I have written and spoke about how people need to really start supporting movements particular in film and TV that will display a more balanced view of the African-American perspective(see “It Aint All Tyler Perry Fault” and Tired of What’s on Tv? Peep out these 5 Webseries). I decided to put my money and my pen where my pen where my mouth is and start to highlight different up and coming projects that are worth being donated to on Kick starter, Indiegogo, etc.. I will not just be highlighting African-American produced films but I do want to support quality projects in general. If you are interested in having your project highlighted in this new segment shoot me an email to email@example.com.
What is Kickstarter you may ask?
Kickstarter is a crowd funding website for creative projects. Kickstarter has funded a diverse array of endeavors, ranging from indie films, music and comics to journalism, video games and food-related projects.
In this first edition of Push…Kick I will be highlighting the San Francisco Black Film Festival(SFBFF). There are many Black Film fesitvals all across the country from Tribeca to the American Black Film Festival. San Francisco hosts one as well every year. Learn some more about the SFBFF…
The San Francisco Black Film Festival (SFBFF) will celebrate its 13th anniversary June 17-19, 2011.
The San Francisco Black Film Festival was founded with the artistic vision to provide a platform for Black filmmakers, screenwriters, and actors to present their art. As a competitive film festival, SFBFF identifies filmmakers, screenwriters, and actors that are emerging as talents and established artists who are contributing to the cinematic legacy of African Americans. SFBFF conscientiously expands the notions of “Black film-making” to a global perspective. Hence, film submissions are accepted worldwide from filmmakers and screenwriters who are of African descent or feature actors representing the African Diaspora. SFBFF is managed by a dedicated advisory board of 15 artists, business people, film industry and other professionals
SFBFF has presented 12 annual festivals featuring over 1100 films including features, documentaries, and shorts. Audiences, film submissions, community and business support have steadily grown over the years. In 2002, the Urban Kidz Festival was added to provide young people between the ages of 5-12 the opportunity to view films created by African Americans geared toward young people and their families, and we are looking forward to presenting it again this year!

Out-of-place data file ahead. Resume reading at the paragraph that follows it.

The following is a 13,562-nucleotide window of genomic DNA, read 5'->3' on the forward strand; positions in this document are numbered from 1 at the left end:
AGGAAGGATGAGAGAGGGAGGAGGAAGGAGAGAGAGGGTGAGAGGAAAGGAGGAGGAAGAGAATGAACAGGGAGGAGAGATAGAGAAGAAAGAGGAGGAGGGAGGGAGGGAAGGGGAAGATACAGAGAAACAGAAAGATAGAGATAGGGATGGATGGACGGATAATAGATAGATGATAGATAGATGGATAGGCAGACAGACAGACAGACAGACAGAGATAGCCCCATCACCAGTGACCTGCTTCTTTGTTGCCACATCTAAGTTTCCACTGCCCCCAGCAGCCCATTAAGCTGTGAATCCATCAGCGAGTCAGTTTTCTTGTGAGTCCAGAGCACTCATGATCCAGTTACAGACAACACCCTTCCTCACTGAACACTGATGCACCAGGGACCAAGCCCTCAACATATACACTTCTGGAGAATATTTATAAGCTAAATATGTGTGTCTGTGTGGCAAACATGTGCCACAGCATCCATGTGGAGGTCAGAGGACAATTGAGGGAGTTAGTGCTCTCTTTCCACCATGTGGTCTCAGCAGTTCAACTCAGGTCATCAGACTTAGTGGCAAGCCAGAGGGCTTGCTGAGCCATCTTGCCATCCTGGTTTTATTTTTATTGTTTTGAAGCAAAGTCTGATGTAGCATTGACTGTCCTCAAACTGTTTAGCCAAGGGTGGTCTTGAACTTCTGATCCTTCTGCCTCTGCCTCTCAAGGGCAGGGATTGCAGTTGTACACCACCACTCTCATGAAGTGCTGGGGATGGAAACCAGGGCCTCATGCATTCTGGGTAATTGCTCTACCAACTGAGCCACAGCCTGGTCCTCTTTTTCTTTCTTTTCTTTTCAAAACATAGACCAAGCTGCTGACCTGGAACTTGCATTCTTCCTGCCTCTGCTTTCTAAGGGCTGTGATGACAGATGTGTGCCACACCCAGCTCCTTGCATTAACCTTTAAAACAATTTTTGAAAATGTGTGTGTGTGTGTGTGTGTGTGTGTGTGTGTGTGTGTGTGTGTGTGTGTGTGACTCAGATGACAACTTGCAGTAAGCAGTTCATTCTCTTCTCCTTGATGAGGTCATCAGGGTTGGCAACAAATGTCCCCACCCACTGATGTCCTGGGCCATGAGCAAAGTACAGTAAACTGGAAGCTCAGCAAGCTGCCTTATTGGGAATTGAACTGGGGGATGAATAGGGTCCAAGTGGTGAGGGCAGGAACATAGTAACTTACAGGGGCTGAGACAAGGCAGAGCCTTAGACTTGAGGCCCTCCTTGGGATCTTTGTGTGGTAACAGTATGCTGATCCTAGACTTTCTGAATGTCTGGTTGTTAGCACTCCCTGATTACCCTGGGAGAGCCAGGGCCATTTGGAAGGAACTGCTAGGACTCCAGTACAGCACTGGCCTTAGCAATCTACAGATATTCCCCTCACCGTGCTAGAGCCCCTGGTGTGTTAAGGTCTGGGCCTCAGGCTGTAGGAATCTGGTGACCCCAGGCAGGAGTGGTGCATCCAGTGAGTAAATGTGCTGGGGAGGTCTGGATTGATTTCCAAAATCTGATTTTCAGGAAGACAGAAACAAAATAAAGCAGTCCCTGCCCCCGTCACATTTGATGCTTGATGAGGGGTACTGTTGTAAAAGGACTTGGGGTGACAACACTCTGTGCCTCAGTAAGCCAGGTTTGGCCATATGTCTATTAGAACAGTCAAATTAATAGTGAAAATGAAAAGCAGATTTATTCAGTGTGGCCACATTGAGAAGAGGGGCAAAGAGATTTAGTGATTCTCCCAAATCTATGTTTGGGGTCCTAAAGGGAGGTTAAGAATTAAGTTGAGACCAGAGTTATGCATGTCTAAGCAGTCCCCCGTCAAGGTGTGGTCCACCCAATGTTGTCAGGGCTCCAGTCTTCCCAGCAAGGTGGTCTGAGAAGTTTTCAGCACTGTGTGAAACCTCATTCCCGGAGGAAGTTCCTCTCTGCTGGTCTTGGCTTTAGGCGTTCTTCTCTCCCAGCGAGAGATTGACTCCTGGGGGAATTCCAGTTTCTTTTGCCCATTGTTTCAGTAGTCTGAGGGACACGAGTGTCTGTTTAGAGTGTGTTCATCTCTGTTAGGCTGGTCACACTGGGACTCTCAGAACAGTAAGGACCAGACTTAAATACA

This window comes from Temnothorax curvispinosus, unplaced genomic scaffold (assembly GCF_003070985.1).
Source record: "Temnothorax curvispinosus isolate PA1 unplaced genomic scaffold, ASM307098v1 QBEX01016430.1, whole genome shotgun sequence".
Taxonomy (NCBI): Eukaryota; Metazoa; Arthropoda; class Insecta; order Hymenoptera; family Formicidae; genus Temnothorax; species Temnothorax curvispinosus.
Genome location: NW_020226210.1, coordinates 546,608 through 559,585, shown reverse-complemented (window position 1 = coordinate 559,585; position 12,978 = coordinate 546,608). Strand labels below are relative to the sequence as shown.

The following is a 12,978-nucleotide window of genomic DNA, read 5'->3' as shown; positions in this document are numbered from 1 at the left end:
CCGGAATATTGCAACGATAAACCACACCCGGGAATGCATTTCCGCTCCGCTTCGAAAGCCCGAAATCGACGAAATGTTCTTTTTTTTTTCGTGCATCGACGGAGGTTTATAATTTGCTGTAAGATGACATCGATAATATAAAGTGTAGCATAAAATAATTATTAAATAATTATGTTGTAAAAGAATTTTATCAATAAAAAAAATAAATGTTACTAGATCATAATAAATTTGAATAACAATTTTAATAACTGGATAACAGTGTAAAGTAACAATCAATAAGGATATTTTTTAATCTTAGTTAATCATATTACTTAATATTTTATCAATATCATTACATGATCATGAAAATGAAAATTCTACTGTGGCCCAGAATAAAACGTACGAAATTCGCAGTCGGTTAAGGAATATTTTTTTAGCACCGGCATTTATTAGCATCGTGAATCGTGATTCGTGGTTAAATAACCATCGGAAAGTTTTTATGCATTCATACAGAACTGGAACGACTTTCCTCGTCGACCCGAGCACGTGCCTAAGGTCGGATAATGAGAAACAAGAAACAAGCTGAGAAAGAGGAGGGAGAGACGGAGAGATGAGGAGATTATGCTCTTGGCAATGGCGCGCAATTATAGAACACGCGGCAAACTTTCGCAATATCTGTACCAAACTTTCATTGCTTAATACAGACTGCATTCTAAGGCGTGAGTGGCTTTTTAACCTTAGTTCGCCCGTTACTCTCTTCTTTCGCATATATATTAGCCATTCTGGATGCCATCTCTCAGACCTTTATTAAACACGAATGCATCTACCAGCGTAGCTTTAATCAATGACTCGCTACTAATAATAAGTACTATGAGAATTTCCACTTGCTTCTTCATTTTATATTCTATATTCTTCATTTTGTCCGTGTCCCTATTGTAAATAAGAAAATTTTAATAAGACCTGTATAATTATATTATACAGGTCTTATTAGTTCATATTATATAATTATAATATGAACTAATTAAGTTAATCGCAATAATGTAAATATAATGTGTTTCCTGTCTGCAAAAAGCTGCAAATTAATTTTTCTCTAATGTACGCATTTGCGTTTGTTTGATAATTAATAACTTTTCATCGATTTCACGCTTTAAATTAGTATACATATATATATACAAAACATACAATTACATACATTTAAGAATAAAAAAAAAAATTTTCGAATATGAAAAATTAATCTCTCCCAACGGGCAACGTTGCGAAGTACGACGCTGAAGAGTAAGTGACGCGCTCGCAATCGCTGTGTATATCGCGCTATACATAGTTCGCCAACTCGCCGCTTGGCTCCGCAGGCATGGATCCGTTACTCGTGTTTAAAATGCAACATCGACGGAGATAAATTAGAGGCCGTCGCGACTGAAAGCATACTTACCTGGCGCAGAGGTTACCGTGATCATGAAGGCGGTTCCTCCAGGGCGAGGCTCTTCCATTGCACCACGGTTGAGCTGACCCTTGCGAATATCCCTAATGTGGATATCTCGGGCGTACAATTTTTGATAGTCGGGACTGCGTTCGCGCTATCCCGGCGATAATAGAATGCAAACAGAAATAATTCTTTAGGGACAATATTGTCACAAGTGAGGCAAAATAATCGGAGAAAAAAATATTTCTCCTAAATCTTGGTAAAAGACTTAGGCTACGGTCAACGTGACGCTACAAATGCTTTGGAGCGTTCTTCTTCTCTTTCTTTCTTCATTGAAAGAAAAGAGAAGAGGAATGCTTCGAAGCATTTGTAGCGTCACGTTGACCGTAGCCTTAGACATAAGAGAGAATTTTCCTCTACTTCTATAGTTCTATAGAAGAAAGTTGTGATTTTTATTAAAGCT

The mission of the San Francisco Black Film Festival is to celebrate African American cinema and the African cultural Diaspora and to showcase a diverse collection of films – from emerging and established filmmakers. This is accomplished by presenting Black films, which reinforce positive images and dispel negative stereotypes, and providing film artists from the bay area in particular and around the world in general, a forum for their work to be viewed and discussed. SFBFF believes film can lead to a better understanding of and communication between, peoples of diverse cultures, races, and lifestyles, while simultaneously serving as a vehicle to initiate dialogue on the important issues of our times.
From its modest beginnings in 1998 with $3,000 in funding, SFBFF has grown from a one-day event with an audience of 300 to an five day multiple venue cultural celebration drawing thousands of people. Comprised of film screenings, panel discussions, hands-on workshops, the Urban Kidz film series, opening and closing programs, and the Melvin Van Peebles Award ceremony, which recognizes an emerging filmmaker for risk taking.
An early proponent of the global perspective, the festival has always been ahead of its time. Long before popular culture paid lip service to ‘going global’, we were walking the walk, presenting global motifs and topics from filmmakers around the world.
- American Black Film Festival (homeaway.com)
- Ava DuVernay Wins Best Director Award At Sundance Film Festival (racialicious.com)
- SBM Hosts Screening for ‘The Three Way’ at New Voices in Black Cinema Film Festival (singleblackmale.org)
- Reversing a Culture of Ignorance: Before Spike Lee, Tyler Perry, and John Singleton (ashy2classy.net)
- You Gave “The Help” a Chance…Why Not “Red Tails”? (ashy2classy.net)
- “Doing the right thing? (field-negro.blogspot.com)